Jersey City residents are expected to turn out in large numbers to a City Council meeting Wednesday night to call for Councilwoman Amy DeGise to resign.

It’s been almost a month since DeGise was charged in a hit-and-run accident that caused minor injuries to a cyclist. A majority of her fellow councilmembers and Mayor Steven Fulop have criticized her for not stopping after she hit the cyclist, but Fulop and the majority have not called for her to resign.

Meanwhile, she's faced nonstop calls on social media, from community activists, from more than 6,000 individuals who've signed a petition, and from newspaper editorial boards to step down. Tweets embedded below reflect some of the public response to the incident.

WNYC host Michael Hill spoke with Nancy Solomon, a senior reporter who covers New Jersey. Their discussion featured audio clips of interviews Solomon conducted separately, noted in italics in the transcript below.

The transcript has been lightly edited for clarity, and includes material omitted from the on-air presentation of this interview due to time constraints.

Michael Hill: This accident happened on the morning of July 19th and it was captured on surveillance video. Tell us what that video shows.

Nancy Solomon: It shows a man on a bike riding through the intersection of MLK Drive and Forrest Street. He runs a red light and right when he’s in the middle of the intersection, a black SUV comes through at a pretty fast clip and runs smack into him. He flies off his bike, tumbles in the air, his shoes come off and he lands to the side of the SUV, thankfully. I think he would have been injured much worse if he had stayed in the front of it. The car keeps moving, and, remarkably, the cyclist gets up off the pavement and limps off to the sidewalk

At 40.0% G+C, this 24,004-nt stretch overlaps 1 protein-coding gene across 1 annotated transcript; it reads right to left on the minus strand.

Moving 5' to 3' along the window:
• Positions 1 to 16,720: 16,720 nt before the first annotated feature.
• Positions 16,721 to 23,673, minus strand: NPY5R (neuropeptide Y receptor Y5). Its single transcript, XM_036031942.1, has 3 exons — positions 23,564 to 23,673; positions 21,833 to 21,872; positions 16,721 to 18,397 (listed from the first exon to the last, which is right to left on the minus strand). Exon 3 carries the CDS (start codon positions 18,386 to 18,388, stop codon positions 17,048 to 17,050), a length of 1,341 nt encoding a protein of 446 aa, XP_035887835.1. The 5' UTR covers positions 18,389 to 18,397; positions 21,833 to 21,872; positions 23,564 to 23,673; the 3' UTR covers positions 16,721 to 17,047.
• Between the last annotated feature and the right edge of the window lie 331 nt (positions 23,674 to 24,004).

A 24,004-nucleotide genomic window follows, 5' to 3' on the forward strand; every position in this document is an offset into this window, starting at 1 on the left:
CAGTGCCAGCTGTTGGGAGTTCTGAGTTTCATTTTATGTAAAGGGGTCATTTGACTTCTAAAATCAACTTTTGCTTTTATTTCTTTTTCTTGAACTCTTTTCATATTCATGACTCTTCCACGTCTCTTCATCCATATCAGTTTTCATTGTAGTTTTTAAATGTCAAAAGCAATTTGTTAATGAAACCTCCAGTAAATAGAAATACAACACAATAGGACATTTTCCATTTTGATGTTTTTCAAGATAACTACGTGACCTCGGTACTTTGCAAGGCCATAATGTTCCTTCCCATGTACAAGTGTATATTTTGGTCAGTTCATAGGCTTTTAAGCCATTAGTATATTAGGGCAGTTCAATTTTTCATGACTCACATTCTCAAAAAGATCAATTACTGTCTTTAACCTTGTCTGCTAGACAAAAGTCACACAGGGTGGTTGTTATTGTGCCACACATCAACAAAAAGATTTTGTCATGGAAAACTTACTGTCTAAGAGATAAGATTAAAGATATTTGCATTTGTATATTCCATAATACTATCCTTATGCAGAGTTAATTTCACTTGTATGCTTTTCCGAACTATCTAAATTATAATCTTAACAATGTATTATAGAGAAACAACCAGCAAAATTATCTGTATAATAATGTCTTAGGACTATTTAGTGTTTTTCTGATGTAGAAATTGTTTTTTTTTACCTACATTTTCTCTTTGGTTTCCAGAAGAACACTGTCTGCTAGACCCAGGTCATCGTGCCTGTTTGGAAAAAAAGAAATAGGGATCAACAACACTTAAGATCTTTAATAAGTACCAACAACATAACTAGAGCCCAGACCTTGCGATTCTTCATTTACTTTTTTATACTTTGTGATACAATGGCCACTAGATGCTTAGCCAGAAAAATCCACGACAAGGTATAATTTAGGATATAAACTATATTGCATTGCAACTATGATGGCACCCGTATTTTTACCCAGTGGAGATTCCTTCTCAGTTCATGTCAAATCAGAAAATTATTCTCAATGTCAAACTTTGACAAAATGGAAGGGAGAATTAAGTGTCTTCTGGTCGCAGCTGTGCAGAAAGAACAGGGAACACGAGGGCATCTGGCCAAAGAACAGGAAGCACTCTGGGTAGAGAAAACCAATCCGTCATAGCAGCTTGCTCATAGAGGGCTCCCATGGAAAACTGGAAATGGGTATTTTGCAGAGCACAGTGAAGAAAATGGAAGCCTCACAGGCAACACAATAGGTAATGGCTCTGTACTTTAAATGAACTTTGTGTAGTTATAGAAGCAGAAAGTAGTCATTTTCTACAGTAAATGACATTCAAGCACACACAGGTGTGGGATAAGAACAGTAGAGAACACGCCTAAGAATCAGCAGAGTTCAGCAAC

The SUV belongs to Amy DeGise. Six hours would pass before she reported the accident, and now she’s been charged with two violations: failure to report an accident and “action in case of an accident,” which is the official language for what the rest of us call a hit-and-run. City Councilman James Solomon told me he’s actually surprised DeGise hasn’t resigned.

Audio clip of James Solomon: And it's not just [the fact there’s been] no resignation. It's … no apology either to the biker or the constituents, no accounting for why it took six hours to go to the police station to report the crash. And, you know, I've called on the councilperson to resign because I don't think she can continue to serve the public and earn the public's trust, you know, given what we all saw on the video.

Hill: The case has now been moved out of Hudson County, to Essex. Explain who Amy DeGise is and why this case needed to be moved.

Nancy Solomon: She’s the daughter of Tom DeGise, who is the Hudson County executive. That is a very powerful position, the person who runs county government. And as in most counties in New Jersey, the county executive has close ties to the majority political party in the county – that’s the Democrats. He's retiring, and Amy DeGise was his heir apparent. Amy DeGise was also the chairwoman of the Hudson County Democratic Committee, better known as “the machine,” for the last few years.

She also works for a county high school. And then she was elected on Steve Fulop’s slate to the City Council. So you’ve got three ways there to exercise power — county government, which includes the county prosecutor’s office; the party machine; and the mayor, who can exert control over the local police.

It’s also worth noting that Hudson machine politics is made up of political fiefdoms, and DeGise was forced out as chairwoman recently as part of a deal to create peace between two other political bosses. I’m told nobody wants to upset that particular apple cart by calling for her resignation.